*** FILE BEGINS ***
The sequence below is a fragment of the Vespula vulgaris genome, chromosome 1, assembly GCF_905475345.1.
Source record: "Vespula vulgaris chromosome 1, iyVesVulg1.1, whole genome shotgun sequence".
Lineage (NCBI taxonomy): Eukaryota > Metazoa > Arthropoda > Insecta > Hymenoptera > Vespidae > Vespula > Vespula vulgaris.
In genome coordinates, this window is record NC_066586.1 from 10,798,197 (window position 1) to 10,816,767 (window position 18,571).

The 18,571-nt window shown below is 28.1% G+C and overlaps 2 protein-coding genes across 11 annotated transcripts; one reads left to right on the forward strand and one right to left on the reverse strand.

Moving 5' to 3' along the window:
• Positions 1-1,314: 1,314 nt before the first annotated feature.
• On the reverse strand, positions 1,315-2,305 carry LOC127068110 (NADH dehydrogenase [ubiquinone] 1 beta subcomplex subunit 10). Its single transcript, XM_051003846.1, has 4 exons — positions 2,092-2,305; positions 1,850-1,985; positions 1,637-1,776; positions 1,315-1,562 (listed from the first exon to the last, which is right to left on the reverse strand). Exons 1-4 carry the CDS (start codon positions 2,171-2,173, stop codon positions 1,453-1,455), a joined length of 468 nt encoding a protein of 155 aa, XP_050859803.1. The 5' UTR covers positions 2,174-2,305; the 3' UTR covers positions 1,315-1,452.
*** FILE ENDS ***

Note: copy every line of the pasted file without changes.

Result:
The sequence below is a fragment of the Vespula vulgaris genome, chromosome 1, assembly GCF_905475345.1.
Source record: "Vespula vulgaris chromosome 1, iyVesVulg1.1, whole genome shotgun sequence".
Lineage (NCBI taxonomy): Eukaryota > Metazoa > Arthropoda > Insecta > Hymenoptera > Vespidae > Vespula > Vespula vulgaris.
In genome coordinates, this window is record NC_066586.1 from 10,798,197 (window position 1) to 10,816,767 (window position 18,571).

The 18,571-nt window shown below is 28.1% G+C and overlaps 2 protein-coding genes across 11 annotated transcripts; one reads left to right on the forward strand and one right to left on the reverse strand.

Moving 5' to 3' along the window:
• Positions 1-1,314: 1,314 nt before the first annotated feature.
• On the reverse strand, positions 1,315-2,305 carry LOC127068110 (NADH dehydrogenase [ubiquinone] 1 beta subcomplex subunit 10). Its single transcript, XM_051003846.1, has 4 exons — positions 2,092-2,305; positions 1,850-1,985; positions 1,637-1,776; positions 1,315-1,562 (listed from the first exon to the last, which is right to left on the reverse strand). Exons 1-4 carry the CDS (start codon positions 2,171-2,173, stop codon positions 1,453-1,455), a joined length of 468 nt encoding a protein of 155 aa, XP_050859803.1. The 5' UTR covers positions 2,174-2,305; the 3' UTR covers positions 1,315-1,452.